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I need to prove:

Every integer $n$, $n \ge 2$, can be factored uniquely into primes. (By "unique," we mean unique up to the order in which the primes are listed.)

I assume I need to use induction, but I'm unsure of how to prove the $n+1$ case.

Any assistance would be greatly appreciated!

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    $\begingroup$ unique factorization is easily researched online (or in your text). $\endgroup$ – lulu Apr 3 at 0:08
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Assume the statement is false. Because the positive integers are well ordered, there is a smallest $n$ that cannot be uniquely factored into primes. Then $n$ cannot itself be prime or $n=n$ is the unique prime factorization of $n$. Thus, $\exists a, b \lt n$ such that $n=ab$.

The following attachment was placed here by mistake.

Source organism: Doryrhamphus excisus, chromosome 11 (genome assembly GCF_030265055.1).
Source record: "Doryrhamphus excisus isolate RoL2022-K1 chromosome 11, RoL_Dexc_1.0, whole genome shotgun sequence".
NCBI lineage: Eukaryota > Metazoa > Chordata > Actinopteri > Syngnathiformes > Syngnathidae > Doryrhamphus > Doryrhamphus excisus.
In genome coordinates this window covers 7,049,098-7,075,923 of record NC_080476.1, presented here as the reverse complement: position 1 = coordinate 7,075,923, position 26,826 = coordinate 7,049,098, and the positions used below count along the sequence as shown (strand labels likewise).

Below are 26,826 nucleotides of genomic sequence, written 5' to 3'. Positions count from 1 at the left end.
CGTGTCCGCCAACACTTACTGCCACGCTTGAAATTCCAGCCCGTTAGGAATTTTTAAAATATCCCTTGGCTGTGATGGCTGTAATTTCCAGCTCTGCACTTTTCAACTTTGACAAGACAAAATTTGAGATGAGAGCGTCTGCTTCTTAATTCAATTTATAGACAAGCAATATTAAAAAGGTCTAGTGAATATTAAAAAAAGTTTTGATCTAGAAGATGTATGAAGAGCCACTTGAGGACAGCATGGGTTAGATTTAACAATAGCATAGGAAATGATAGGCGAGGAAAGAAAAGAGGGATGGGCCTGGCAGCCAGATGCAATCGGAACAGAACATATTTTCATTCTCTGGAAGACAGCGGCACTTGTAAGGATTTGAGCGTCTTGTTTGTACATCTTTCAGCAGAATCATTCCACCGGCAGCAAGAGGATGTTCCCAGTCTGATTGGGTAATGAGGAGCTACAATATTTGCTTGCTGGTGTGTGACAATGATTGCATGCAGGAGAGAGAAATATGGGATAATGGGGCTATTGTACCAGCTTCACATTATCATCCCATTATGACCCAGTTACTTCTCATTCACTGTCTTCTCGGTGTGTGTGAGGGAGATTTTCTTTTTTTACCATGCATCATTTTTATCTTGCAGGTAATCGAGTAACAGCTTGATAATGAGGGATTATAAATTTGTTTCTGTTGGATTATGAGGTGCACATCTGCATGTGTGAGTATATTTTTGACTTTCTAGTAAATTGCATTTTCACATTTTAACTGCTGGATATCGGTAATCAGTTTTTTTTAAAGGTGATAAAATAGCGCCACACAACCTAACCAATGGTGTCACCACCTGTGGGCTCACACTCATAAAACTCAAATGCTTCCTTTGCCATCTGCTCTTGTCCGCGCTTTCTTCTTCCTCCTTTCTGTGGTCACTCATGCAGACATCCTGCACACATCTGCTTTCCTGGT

But $n$ is the smallest number that cannot be uniquely factored into primes, so $a, b \lt n \Rightarrow a \text{ and } b$ can be factored into primes (and indeed, we can do so uniquely). That demonstrates that $n$ is a product of primes, so $n=pm$ for some prime $p, m =n/p \lt n$. Because $n/p$ can be factored into primes uniquely, it follows that the prime factorization of $n$ is likewise unique, contradicting our original assumption that $n$ cannot be uniquely factored into primes.

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